GLVR Annual Report

by Justin Porembo

With the release of a new Annual Report on the local housing market, the Greater Lehigh Valley REALTORS® (GLVR) has continued its reign as the premier source of real estate information in the Lehigh Valley and its surrounding communities.

The Annual Report offers a snapshot of eye-opening information that spans a five-year period. The information that follows is an overall look at the 2016 housing market, in addition to our predictions for 2017.

2016: A Measured Success

After several years of housing market improvement, 2016, as predicted, was not a pronounced triumph but more of a measured success. Markets took a steady and mostly profitable walk from month to month. Even as supply was short and shrinking, sales and prices were often increasing.

In 2016, we saw pending sales increase 6.5 percent to 7,996 to close out the year. Closed sales increased 7.2 percent to 7,876 in 2016. Inventory was lower in year-over-year comparisons. There were 2,025 active listings at the end of 2016. New listings decreased by 8.7 percent to finish the year at 11,400.

Home prices rose compared to last year, and sellers received 97.2 percent of their original list price received at sale, a year-over-year increase of 0.6 percent. The overall median sales price was up 2.9 percent to $178,000 for the year. When inventory is low, and demand is high, prices will rise. Prices should increase in most areas in 2017 but at a slower growth rate. Single Family homes were up 4.1 percent compared to last year, and Townhouse-Condo homes were up 1.8 percent. We will likely need years of improved wage growth to account for recent price gains.

Inventory Woes with a Touch of New Construction

Low home supply is expected to continue throughout 2017. While new construction is being seen throughout the Lehigh Valley, the properties are still being built, and the majority aren’t yet ready for sale. We don’t expect to see the benefits of this new construction, which is still lagging behind as a whole, until future years.

Interest Rates and You

Interest rates were expected to rise throughout 2016, but they did not. Just as happened in 2015, the Federal Reserve waited until December 2016 to make a short-term rate increase. Incremental rate hikes are again expected in 2017.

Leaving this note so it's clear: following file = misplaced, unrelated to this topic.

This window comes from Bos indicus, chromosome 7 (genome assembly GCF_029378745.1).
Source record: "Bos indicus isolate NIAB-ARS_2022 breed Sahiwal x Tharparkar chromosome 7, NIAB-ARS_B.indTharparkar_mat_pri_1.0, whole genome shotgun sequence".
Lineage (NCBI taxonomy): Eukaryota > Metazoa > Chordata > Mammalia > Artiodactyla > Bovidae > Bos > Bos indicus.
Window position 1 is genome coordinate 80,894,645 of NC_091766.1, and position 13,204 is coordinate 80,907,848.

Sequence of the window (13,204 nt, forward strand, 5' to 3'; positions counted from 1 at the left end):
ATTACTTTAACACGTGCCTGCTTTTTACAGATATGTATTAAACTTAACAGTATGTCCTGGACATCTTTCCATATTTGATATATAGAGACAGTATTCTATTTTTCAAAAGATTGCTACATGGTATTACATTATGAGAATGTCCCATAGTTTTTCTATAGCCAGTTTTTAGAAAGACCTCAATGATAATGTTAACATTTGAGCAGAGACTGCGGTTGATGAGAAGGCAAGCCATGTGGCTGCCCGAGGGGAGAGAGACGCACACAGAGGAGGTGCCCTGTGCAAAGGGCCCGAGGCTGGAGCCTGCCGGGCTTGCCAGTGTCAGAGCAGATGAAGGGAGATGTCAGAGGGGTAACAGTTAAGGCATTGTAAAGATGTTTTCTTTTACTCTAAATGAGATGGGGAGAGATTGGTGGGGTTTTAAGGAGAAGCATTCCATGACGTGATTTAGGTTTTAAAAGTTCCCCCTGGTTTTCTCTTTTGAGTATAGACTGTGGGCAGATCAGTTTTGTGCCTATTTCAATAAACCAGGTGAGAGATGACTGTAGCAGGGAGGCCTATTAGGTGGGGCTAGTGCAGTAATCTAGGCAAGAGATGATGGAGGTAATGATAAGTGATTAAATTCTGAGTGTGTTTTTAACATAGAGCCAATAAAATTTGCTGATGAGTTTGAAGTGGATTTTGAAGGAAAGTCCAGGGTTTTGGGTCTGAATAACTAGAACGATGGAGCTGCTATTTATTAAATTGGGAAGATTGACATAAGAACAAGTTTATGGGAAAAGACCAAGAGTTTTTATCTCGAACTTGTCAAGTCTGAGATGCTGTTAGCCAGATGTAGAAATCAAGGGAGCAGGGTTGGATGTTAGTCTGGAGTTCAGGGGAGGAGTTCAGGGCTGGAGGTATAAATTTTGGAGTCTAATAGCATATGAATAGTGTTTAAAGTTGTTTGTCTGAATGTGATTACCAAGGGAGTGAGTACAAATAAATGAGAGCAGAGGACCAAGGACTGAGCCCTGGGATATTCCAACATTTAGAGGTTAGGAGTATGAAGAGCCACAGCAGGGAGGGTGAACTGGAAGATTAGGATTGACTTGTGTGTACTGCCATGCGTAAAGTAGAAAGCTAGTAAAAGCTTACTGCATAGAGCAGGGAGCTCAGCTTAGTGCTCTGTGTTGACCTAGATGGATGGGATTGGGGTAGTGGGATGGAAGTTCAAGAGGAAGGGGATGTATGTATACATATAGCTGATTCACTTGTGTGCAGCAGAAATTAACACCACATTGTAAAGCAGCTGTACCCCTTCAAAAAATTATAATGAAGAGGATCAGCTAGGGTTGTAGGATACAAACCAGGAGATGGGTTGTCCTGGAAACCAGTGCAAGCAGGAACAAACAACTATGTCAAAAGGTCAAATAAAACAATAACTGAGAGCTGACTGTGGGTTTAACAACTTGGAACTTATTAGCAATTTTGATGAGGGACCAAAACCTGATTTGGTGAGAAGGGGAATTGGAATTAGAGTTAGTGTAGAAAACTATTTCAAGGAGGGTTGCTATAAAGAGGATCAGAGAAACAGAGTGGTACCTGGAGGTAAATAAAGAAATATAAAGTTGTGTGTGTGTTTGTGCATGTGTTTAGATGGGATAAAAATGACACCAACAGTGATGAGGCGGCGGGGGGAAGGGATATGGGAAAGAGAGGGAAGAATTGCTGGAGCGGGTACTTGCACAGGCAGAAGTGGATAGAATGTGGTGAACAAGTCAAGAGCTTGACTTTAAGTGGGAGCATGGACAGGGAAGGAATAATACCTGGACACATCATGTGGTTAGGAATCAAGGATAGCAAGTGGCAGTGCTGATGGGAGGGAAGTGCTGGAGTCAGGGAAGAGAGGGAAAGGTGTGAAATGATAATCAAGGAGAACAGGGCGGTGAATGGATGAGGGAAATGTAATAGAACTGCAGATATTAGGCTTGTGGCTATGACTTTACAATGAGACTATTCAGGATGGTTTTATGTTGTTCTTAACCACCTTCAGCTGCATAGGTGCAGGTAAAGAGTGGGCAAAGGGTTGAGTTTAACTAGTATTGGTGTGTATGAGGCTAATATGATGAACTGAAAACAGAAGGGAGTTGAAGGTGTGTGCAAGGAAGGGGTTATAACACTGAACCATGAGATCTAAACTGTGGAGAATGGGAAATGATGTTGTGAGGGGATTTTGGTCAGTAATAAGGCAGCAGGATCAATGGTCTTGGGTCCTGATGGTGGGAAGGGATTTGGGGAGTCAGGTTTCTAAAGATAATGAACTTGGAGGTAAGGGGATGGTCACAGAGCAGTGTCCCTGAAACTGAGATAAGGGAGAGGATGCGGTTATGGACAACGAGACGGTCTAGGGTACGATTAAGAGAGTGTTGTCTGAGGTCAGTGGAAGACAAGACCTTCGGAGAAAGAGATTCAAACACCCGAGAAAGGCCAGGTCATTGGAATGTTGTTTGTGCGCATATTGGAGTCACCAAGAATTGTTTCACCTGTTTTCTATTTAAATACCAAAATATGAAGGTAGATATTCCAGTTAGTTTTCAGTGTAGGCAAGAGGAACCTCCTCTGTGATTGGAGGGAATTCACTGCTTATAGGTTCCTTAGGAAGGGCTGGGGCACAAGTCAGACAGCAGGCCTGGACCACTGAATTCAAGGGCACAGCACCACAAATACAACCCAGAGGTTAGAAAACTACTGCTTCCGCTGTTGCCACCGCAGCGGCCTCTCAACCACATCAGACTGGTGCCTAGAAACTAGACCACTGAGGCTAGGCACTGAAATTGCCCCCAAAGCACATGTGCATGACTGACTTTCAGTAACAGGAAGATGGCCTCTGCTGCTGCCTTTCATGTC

Mortgage rates, meanwhile, are not expected to grow by more than .75 percent throughout 2017, which should keep them below 5.0 percent. If they rise above that mark, we could see rate lock, and that could cause homeowners to stay put at locked-in rates instead of trading up for higher-rate properties. Such a situation would put a damper on an already strained inventory environment.

Who’s Buying? Some Millennials, Many Boomers

Millennials continue to command attention as the next wave of home buyers, yet the rate at which this massive population is entering the market has been less than stellar. This may be due to a cultural change away from settling into marriage and parenthood until later in life, high student loan debt, or even reservations about a home being a wise investment in the wake of what the last recession did to their elders. That said, some have suggested that this group is simply willing to wait longer to buy, thus skipping the entry-level purchase altogether to land in their preferred home.

At the other end of the age and price spectrum, baby boomers are expected to make up nearly one-third of all buyers in 2017.

By and large, this group is not looking to invest in oversized homes, yet we could see improvement in higher price ranges as a hedge against inflation and risk. Shifting wealth away from the stock market into valuable homes may be seen as a safer bet during a transition of power and a period of pronounced change.

What to Expect in 2017

With an economy that shows unemployment at a nine-year low coupled with higher wages, there is confidence as we head into the summer. This is evident with increased open house traffic and multiple bid situations that Realtors® are reporting throughout the Lehigh Valley. Our only hope is that inventory doesn’t dip too low for our selective buyers.

About the Data:

The new Annual Report provides thorough data on the 2016 real estate market in Lehigh and Northampton counties. A school district review for Carbon County is also reported. The research is collected from the Greater Lehigh Valley REALTORS® Multiple Listing Service (MLS), which is utilized by more than 2,500 REALTORS® and Appraisers.

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